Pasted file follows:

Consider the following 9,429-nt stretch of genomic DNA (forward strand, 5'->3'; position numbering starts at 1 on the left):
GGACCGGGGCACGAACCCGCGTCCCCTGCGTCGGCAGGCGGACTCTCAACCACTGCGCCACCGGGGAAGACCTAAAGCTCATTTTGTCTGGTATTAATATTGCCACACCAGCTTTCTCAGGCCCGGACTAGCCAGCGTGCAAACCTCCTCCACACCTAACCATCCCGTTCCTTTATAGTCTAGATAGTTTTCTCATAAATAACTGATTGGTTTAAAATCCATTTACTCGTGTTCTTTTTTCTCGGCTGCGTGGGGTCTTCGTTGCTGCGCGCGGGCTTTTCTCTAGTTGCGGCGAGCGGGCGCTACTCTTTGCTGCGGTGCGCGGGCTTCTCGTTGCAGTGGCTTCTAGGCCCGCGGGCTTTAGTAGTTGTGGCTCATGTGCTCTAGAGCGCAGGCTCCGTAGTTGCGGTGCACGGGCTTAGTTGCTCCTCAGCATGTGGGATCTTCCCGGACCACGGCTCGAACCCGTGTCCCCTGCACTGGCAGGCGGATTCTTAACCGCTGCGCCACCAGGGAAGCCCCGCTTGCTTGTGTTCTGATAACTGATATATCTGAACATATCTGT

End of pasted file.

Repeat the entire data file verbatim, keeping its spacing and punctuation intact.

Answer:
Consider the following 9,429-nt stretch of genomic DNA (forward strand, 5'->3'; position numbering starts at 1 on the left):
GGACCGGGGCACGAACCCGCGTCCCCTGCGTCGGCAGGCGGACTCTCAACCACTGCGCCACCGGGGAAGACCTAAAGCTCATTTTGTCTGGTATTAATATTGCCACACCAGCTTTCTCAGGCCCGGACTAGCCAGCGTGCAAACCTCCTCCACACCTAACCATCCCGTTCCTTTATAGTCTAGATAGTTTTCTCATAAATAACTGATTGGTTTAAAATCCATTTACTCGTGTTCTTTTTTCTCGGCTGCGTGGGGTCTTCGTTGCTGCGCGCGGGCTTTTCTCTAGTTGCGGCGAGCGGGCGCTACTCTTTGCTGCGGTGCGCGGGCTTCTCGTTGCAGTGGCTTCTAGGCCCGCGGGCTTTAGTAGTTGTGGCTCATGTGCTCTAGAGCGCAGGCTCCGTAGTTGCGGTGCACGGGCTTAGTTGCTCCTCAGCATGTGGGATCTTCCCGGACCACGGCTCGAACCCGTGTCCCCTGCACTGGCAGGCGGATTCTTAACCGCTGCGCCACCAGGGAAGCCCCGCTTGCTTGTGTTCTGATAACTGATATATCTGAACATATCTGT